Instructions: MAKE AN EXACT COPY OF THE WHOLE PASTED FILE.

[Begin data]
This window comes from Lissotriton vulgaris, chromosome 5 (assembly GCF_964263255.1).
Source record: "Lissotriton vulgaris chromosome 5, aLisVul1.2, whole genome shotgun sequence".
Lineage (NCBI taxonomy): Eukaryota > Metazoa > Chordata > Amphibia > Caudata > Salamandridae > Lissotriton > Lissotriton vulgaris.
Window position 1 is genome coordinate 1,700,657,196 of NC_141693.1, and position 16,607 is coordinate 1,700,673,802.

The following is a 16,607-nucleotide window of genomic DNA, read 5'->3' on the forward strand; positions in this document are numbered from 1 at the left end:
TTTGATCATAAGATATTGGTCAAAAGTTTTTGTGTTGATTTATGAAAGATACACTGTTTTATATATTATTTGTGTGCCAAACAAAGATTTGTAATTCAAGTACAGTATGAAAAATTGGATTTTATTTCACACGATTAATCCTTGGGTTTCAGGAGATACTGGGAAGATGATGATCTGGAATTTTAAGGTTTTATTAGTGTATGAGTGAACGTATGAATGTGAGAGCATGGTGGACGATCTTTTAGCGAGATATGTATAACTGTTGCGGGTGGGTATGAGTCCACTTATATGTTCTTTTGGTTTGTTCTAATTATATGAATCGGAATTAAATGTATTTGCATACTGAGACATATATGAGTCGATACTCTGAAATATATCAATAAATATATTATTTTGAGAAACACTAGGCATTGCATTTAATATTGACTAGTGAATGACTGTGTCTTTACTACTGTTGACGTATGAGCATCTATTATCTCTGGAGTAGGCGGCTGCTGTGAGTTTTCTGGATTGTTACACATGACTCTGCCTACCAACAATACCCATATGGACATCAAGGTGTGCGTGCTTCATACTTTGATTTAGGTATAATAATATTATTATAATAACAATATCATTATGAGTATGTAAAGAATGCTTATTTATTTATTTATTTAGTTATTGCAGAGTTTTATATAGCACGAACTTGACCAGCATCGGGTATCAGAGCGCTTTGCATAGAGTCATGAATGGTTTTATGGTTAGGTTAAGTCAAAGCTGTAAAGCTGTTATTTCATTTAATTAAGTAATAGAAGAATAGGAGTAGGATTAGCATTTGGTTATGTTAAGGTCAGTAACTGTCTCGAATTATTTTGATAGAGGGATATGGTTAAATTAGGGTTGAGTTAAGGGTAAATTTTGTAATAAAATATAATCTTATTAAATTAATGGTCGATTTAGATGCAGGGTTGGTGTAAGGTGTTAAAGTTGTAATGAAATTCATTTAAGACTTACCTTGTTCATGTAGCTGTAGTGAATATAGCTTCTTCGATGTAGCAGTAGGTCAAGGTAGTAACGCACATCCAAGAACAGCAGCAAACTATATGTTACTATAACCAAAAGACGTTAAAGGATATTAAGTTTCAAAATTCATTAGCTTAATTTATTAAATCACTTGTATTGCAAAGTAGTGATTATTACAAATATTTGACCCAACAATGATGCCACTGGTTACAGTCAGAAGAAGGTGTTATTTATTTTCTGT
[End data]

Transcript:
This window comes from Lissotriton vulgaris, chromosome 5 (assembly GCF_964263255.1).
Source record: "Lissotriton vulgaris chromosome 5, aLisVul1.2, whole genome shotgun sequence".
Lineage (NCBI taxonomy): Eukaryota > Metazoa > Chordata > Amphibia > Caudata > Salamandridae > Lissotriton > Lissotriton vulgaris.
Window position 1 is genome coordinate 1,700,657,196 of NC_141693.1, and position 16,607 is coordinate 1,700,673,802.

The following is a 16,607-nucleotide window of genomic DNA, read 5'->3' on the forward strand; positions in this document are numbered from 1 at the left end:
TTTGATCATAAGATATTGGTCAAAAGTTTTTGTGTTGATTTATGAAAGATACACTGTTTTATATATTATTTGTGTGCCAAACAAAGATTTGTAATTCAAGTACAGTATGAAAAATTGGATTTTATTTCACACGATTAATCCTTGGGTTTCAGGAGATACTGGGAAGATGATGATCTGGAATTTTAAGGTTTTATTAGTGTATGAGTGAACGTATGAATGTGAGAGCATGGTGGACGATCTTTTAGCGAGATATGTATAACTGTTGCGGGTGGGTATGAGTCCACTTATATGTTCTTTTGGTTTGTTCTAATTATATGAATCGGAATTAAATGTATTTGCATACTGAGACATATATGAGTCGATACTCTGAAATATATCAATAAATATATTATTTTGAGAAACACTAGGCATTGCATTTAATATTGACTAGTGAATGACTGTGTCTTTACTACTGTTGACGTATGAGCATCTATTATCTCTGGAGTAGGCGGCTGCTGTGAGTTTTCTGGATTGTTACACATGACTCTGCCTACCAACAATACCCATATGGACATCAAGGTGTGCGTGCTTCATACTTTGATTTAGGTATAATAATATTATTATAATAACAATATCATTATGAGTATGTAAAGAATGCTTATTTATTTATTTATTTAGTTATTGCAGAGTTTTATATAGCACGAACTTGACCAGCATCGGGTATCAGAGCGCTTTGCATAGAGTCATGAATGGTTTTATGGTTAGGTTAAGTCAAAGCTGTAAAGCTGTTATTTCATTTAATTAAGTAATAGAAGAATAGGAGTAGGATTAGCATTTGGTTATGTTAAGGTCAGTAACTGTCTCGAATTATTTTGATAGAGGGATATGGTTAAATTAGGGTTGAGTTAAGGGTAAATTTTGTAATAAAATATAATCTTATTAAATTAATGGTCGATTTAGATGCAGGGTTGGTGTAAGGTGTTAAAGTTGTAATGAAATTCATTTAAGACTTACCTTGTTCATGTAGCTGTAGTGAATATAGCTTCTTCGATGTAGCAGTAGGTCAAGGTAGTAACGCACATCCAAGAACAGCAGCAAACTATATGTTACTATAACCAAAAGACGTTAAAGGATATTAAGTTTCAAAATTCATTAGCTTAATTTATTAAATCACTTGTATTGCAAAGTAGTGATTATTACAAATATTTGACCCAACAATGATGCCACTGGTTACAGTCAGAAGAAGGTGTTATTTATTTTCTGT